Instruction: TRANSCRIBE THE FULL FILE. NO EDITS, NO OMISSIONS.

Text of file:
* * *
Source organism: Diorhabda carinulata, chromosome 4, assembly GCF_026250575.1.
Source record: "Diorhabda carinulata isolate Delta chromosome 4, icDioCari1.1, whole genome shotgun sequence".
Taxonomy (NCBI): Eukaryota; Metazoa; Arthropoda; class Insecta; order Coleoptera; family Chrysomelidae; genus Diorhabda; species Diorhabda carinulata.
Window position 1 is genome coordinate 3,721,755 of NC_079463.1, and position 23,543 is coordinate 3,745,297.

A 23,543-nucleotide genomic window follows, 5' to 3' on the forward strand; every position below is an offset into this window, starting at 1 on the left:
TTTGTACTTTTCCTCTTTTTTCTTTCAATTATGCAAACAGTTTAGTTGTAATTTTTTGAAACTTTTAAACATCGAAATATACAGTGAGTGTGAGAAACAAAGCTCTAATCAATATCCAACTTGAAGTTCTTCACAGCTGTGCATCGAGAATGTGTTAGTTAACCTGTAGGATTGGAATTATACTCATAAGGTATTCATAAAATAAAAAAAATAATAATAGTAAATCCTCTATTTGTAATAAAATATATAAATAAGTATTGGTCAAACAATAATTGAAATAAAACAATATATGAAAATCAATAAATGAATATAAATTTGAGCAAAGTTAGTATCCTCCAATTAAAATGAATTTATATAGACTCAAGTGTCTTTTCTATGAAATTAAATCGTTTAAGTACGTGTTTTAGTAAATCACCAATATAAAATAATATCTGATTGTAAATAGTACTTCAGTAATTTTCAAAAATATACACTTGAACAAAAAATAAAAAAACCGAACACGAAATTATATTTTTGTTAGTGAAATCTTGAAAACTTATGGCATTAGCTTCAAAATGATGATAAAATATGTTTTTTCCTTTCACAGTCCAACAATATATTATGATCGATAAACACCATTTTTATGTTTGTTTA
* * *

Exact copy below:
Source organism: Diorhabda carinulata, chromosome 4, assembly GCF_026250575.1.
Source record: "Diorhabda carinulata isolate Delta chromosome 4, icDioCari1.1, whole genome shotgun sequence".
Taxonomy (NCBI): Eukaryota; Metazoa; Arthropoda; class Insecta; order Coleoptera; family Chrysomelidae; genus Diorhabda; species Diorhabda carinulata.
Window position 1 is genome coordinate 3,721,755 of NC_079463.1, and position 23,543 is coordinate 3,745,297.

A 23,543-nucleotide genomic window follows, 5' to 3' on the forward strand; every position below is an offset into this window, starting at 1 on the left:
TTTGTACTTTTCCTCTTTTTTCTTTCAATTATGCAAACAGTTTAGTTGTAATTTTTTGAAACTTTTAAACATCGAAATATACAGTGAGTGTGAGAAACAAAGCTCTAATCAATATCCAACTTGAAGTTCTTCACAGCTGTGCATCGAGAATGTGTTAGTTAACCTGTAGGATTGGAATTATACTCATAAGGTATTCATAAAATAAAAAAAATAATAATAGTAAATCCTCTATTTGTAATAAAATATATAAATAAGTATTGGTCAAACAATAATTGAAATAAAACAATATATGAAAATCAATAAATGAATATAAATTTGAGCAAAGTTAGTATCCTCCAATTAAAATGAATTTATATAGACTCAAGTGTCTTTTCTATGAAATTAAATCGTTTAAGTACGTGTTTTAGTAAATCACCAATATAAAATAATATCTGATTGTAAATAGTACTTCAGTAATTTTCAAAAATATACACTTGAACAAAAAATAAAAAAACCGAACACGAAATTATATTTTTGTTAGTGAAATCTTGAAAACTTATGGCATTAGCTTCAAAATGATGATAAAATATGTTTTTTCCTTTCACAGTCCAACAATATATTATGATCGATAAACACCATTTTTATGTTTGTTTA